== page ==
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  • Metadata

    • Document type
      Review (monograph)
      Journal
      sehepunkte
      Author (Review)
      • Martzavou, Paraskevi
      Language (Review)
      English
      Language (Monograph)
      English
      Editor (Monograph)
      • Alston, Richard
      • van Nijf, Onno M.
      • Williamson, Christina G.
      Title
      Cults, Creeds and Identities in the Greek City after the Classical Age
      Year of publication
      2013
      Place of publication
      Leuven
      Publisher
      Peeters
      Series
      Groningen-Royal Holloway Studies on the Greek City after the Classical Age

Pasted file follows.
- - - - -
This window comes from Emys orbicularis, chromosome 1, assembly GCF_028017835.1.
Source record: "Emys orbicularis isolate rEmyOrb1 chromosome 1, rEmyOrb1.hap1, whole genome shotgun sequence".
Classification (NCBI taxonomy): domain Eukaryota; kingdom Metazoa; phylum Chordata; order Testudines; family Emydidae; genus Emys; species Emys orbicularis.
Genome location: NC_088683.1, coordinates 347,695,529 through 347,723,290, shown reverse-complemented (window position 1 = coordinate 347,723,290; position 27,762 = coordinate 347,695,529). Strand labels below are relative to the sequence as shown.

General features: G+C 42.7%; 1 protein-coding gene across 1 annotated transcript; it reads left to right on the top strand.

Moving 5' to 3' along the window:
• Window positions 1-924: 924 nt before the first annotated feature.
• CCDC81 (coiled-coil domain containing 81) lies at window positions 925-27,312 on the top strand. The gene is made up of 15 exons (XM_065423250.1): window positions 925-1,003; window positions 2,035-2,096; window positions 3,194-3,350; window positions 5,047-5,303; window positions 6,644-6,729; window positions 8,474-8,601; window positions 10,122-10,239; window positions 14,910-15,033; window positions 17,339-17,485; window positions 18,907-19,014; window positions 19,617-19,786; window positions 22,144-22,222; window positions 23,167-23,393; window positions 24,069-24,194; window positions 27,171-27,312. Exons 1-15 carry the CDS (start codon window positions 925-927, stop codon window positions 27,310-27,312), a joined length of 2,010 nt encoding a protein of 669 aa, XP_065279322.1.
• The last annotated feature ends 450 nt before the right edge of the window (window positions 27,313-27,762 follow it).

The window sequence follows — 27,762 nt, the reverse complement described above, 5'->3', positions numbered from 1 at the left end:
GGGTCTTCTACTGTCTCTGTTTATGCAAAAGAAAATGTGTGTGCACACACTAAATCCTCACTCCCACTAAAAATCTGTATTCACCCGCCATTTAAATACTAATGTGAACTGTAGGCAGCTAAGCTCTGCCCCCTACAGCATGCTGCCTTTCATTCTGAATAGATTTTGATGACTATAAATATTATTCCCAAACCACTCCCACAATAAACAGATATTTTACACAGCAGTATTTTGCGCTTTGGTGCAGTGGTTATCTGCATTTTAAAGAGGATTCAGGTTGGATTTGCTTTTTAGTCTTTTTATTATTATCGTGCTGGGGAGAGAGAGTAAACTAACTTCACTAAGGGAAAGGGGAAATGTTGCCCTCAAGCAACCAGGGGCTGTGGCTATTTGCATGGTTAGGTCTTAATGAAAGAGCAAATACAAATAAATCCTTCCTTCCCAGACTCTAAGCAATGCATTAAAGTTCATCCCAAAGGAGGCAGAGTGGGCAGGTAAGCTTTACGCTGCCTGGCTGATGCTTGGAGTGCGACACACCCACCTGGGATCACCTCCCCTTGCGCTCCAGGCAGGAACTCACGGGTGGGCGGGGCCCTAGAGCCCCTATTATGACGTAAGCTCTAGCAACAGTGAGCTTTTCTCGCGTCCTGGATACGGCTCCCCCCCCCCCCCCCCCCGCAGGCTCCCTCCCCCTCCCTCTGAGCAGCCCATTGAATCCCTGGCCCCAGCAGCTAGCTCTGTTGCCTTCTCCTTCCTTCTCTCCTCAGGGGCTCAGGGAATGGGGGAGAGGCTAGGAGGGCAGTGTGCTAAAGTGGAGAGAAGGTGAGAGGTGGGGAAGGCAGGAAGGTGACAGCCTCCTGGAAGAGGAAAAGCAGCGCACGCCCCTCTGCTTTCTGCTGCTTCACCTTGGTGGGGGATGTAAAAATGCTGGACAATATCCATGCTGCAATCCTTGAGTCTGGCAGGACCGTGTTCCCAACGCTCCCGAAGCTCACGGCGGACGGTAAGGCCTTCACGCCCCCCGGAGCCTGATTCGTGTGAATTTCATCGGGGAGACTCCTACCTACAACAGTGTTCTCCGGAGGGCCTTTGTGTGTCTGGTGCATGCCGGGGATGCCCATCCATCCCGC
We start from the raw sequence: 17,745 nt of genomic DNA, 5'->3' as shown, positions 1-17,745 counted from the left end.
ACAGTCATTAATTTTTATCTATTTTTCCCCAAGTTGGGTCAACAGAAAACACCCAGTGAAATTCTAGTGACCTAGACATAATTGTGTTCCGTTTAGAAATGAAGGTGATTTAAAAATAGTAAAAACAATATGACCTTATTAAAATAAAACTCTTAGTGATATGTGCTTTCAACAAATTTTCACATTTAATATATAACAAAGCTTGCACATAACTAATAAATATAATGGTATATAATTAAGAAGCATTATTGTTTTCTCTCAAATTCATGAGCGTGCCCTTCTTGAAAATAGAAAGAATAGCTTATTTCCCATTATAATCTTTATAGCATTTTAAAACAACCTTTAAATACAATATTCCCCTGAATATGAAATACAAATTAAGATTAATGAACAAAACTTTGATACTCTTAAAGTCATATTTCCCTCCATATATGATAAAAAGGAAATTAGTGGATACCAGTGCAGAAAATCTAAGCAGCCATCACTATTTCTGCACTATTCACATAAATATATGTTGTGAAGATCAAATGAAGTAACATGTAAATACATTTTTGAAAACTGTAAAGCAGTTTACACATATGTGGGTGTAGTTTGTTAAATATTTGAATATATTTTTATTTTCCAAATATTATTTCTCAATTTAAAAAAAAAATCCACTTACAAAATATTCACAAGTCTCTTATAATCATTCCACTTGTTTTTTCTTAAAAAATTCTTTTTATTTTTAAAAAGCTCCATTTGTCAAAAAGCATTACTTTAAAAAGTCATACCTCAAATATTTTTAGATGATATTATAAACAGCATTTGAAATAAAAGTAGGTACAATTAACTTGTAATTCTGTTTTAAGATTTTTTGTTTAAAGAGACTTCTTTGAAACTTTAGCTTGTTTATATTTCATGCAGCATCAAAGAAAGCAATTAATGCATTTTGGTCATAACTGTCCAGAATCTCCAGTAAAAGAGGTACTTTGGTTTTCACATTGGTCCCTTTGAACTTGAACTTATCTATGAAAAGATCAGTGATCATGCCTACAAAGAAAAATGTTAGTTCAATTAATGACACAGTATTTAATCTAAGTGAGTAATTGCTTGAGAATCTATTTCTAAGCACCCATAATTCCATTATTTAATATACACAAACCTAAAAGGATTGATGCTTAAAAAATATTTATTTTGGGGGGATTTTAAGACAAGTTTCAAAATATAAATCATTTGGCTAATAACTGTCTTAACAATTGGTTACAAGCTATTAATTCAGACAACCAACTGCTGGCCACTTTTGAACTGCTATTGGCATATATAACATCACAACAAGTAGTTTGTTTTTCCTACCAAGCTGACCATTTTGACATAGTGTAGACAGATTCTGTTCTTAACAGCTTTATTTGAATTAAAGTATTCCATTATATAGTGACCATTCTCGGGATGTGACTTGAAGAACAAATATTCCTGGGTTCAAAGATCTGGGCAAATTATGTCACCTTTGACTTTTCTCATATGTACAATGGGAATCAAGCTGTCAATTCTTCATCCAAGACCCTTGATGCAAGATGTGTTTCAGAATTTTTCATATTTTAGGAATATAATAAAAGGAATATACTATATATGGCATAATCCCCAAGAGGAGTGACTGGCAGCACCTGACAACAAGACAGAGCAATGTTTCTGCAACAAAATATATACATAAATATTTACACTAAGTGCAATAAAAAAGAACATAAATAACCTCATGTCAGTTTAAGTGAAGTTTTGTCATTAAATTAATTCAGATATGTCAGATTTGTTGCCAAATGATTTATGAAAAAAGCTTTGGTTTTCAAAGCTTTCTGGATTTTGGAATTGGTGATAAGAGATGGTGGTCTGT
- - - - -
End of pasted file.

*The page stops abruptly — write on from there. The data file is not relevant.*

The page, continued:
Series (vol.)
      3
      Number of pages
      XII, 399
      ISBN
      978-90-429-2714-8
      Subject classification
      History of religion, Local History
      Time classification
      until 499 AD → 999 - 1 BC
      Regional classification
      Ancient World → Greece / ancient
      Subject headings
      Aufsatzsammlung
      Griechenland <Altertum>
      Kult
      Stadt
      Original source URL
      http://www.sehepunkte.de/2014/12/24194.html
      recensio.net-ID
      8a5cf6162ec840d7a180ff1db3fa0af5
      DOI
      10.15463/rec.1189730939
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Richard Alston / Onno M. van Nijf / Christina G. Williamson (eds.): Cults, Creeds and Identities in the Greek City after the Classical Age (reviewed by Paraskevi Martzavou)

sehepunkte 14 (2014), Nr. 12

Richard Alston / Onno M. van Nijf / Christina G. Williamson (eds.): Cults, Creeds and Identities in the Greek City after the Classical Age